A new proposal led by a coalition of states aims to see that a national popular vote could come soon without the help of Congress. Recently some progress has been made as noted in the recent Ballot Access News article, “National Popular Vote Plan Bill Passes Rhode Island Legislature“. Take a look:
On June 13, the Rhode Island legislature passed SB 346/HB 5575, the National Popular Vote Plan bill. The plan had actually passed in the last session, but the Governor had vetoed it. Rhode Island’s current Governor, Lincoln Chafee, says he supports the Plan. Assuming it is signed into law in Rhode Island, the plan will have passed in ten jurisdictions. The others are California, District of Columbia, Hawaii, Illinois, Maryland, Massachusetts, New Jersey, Vermont, and Washington.
According to the National Popular Vote advocacy group the progress is even more remarkable:
The National Popular Vote bill would guarantee the Presidency to the candidate who receives the most popular votes in the entire United States. The bill ensures that every vote, in every state, will matter in every presidential election. The bill has been enacted by 9 jurisdictions possessing 132 electoral votes—49% of the 270 necessary to activate it. The bill has passed a total of 31 legislative chambers in 21 jurisdictions. In the 47–13 vote in the Republican-controlled New York Senate, Republicans supported the bill 21–11, and Democrats supported it 26–2. The bill has been endorsed by 2,124 state legislators.
Here is more information about the proposals according to Every Vote Equal, another advocacy group behind the recent push:
The National Popular Vote Interstate Compact (NPVIC) is an agreement among various states and the District of Columbia to replace their current rules regarding the apportionment of presidential electors with rules guaranteeing the election of the candidate with the most popular votes in all fifty states and the District of Columbia. Coming in the form of an interstate compact, the agreement goes into effect once law in states that together have an absolute majority of votes (at least 270) in the Electoral College. In the next presidential election, those states would award all their electoral votes to the national popular vote winner, who would become President by winning a majority of votes in the Electoral College. Until the compact’s conditions are met, all states will award electoral votes in their current manner.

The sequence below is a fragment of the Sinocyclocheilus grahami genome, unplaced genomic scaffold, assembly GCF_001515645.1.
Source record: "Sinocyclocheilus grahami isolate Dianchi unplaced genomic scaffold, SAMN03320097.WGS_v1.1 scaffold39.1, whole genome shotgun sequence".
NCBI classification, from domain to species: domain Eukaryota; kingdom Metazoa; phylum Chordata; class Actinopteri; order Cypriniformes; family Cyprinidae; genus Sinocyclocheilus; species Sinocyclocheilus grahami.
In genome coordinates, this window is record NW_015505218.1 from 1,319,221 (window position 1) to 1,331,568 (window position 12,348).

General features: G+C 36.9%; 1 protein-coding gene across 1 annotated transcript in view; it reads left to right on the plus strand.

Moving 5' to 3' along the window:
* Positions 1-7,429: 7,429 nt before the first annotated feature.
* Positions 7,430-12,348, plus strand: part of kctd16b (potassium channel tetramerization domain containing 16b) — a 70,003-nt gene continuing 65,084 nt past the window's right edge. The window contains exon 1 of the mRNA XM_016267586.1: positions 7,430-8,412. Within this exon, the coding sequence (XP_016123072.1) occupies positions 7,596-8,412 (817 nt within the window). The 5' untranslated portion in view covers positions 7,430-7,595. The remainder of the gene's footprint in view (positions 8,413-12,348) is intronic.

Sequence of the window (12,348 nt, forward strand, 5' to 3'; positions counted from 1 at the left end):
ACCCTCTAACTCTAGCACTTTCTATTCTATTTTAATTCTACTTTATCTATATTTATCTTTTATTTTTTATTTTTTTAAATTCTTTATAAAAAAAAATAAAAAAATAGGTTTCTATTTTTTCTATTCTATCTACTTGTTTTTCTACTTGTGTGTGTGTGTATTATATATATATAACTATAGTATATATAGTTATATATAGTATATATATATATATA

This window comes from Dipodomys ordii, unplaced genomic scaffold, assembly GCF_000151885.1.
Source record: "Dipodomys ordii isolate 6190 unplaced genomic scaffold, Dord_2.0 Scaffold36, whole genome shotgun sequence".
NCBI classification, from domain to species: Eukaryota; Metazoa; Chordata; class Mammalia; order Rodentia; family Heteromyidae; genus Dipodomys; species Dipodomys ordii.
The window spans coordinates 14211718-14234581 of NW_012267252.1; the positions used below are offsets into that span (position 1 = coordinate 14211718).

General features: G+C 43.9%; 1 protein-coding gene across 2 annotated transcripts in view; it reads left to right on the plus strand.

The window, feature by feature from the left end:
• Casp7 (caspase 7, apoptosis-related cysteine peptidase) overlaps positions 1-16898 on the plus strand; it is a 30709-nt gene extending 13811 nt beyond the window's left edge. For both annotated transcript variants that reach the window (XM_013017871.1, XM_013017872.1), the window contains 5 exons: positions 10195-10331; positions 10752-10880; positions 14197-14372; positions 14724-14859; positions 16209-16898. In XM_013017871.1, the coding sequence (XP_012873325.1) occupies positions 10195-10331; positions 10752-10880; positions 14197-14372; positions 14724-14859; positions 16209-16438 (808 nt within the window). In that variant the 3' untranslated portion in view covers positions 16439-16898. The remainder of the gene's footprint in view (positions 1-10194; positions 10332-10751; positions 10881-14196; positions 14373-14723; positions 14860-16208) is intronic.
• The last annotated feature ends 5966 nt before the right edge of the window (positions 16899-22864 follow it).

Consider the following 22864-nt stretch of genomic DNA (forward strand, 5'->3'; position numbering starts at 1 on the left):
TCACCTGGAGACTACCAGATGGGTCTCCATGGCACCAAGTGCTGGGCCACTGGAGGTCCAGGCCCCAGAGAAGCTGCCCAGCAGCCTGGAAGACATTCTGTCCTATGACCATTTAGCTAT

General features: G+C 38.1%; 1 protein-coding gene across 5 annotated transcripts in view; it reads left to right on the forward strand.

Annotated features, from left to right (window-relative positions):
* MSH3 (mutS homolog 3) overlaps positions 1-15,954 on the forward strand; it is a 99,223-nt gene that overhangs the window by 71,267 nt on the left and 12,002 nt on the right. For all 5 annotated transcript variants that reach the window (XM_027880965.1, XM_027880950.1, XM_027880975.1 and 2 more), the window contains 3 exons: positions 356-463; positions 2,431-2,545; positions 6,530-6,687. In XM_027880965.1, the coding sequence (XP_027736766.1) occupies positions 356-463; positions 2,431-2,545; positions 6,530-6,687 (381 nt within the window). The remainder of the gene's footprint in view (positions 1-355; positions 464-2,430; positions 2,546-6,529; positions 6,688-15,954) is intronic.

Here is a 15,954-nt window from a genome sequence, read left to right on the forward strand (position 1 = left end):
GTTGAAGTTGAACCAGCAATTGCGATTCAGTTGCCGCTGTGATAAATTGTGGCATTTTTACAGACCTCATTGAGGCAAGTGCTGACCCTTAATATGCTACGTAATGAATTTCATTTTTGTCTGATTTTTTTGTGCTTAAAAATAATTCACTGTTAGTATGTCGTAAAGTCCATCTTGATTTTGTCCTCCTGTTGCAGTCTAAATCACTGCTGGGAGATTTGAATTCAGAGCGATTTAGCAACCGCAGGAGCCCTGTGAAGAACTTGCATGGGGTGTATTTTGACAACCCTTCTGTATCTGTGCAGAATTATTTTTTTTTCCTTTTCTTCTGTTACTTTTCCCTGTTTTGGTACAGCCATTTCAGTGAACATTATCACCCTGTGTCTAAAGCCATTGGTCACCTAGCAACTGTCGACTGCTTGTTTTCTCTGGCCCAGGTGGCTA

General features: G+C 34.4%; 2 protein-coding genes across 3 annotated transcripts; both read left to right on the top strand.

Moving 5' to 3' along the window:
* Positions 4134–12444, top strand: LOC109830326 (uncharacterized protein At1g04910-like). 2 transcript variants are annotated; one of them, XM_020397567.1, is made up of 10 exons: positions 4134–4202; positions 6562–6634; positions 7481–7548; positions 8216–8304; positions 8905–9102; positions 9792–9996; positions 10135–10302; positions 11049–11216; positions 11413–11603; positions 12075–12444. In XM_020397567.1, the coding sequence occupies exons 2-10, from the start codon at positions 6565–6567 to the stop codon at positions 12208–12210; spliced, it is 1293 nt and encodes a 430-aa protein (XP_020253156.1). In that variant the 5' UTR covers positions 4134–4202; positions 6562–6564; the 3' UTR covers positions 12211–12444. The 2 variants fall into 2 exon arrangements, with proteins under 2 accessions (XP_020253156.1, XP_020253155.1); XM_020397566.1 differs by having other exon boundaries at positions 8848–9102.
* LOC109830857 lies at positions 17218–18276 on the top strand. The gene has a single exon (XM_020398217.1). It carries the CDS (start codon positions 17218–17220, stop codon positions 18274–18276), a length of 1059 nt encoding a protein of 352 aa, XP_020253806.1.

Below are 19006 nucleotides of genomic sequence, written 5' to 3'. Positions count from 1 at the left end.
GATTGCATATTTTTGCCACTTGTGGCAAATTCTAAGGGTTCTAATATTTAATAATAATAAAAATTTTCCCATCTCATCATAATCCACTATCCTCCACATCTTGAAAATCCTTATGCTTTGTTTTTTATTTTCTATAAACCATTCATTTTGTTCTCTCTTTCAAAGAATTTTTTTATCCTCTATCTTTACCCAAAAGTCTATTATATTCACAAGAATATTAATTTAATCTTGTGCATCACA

As of May 2013, the compact has been joined by eight states and the District of Columbia (see map). Their 132 combined electoral votes amount to 24.5% of the Electoral College, and 49% of the 270 votes needed for the compact to go into effect. The compact is based on Article II, Section 1 of the U.S. Constitution, which gives each state legislature the right to decide how to appoint its own electors. States have chosen various methods of allocation over the years, with regular changes in the nation’s early decades. Today, all but two states (Maine and Nebraska) award all their electoral votes to the candidate with the most popular votes statewide.
Some remain resolutely opposed to the changes and few Republican dominated states have signed up. One article in the local Statesmen Journal that has successfully opposed the passage of the legislation in Oregon had the following criticism:
Consider a state whose elected officials are dominated by one party and whose political culture includes a willingness to subvert the electoral process. Now that state’s electoral votes go to the powerful party in that state, and no amount of electoral fraud would change that. Under the National Popular Vote bill, that state’s operatives would have every incentive to fraudulently increase the margin of votes for their candidate by 1 million or 2 million votes using any of several strategies, which could very easily swing the national popular vote.
Note that each state supervises its own election process; no federal standards are enforced. Note also that many states use machines with which a recount cannot recount individual votes and can only ask again what totals are registered in each machine.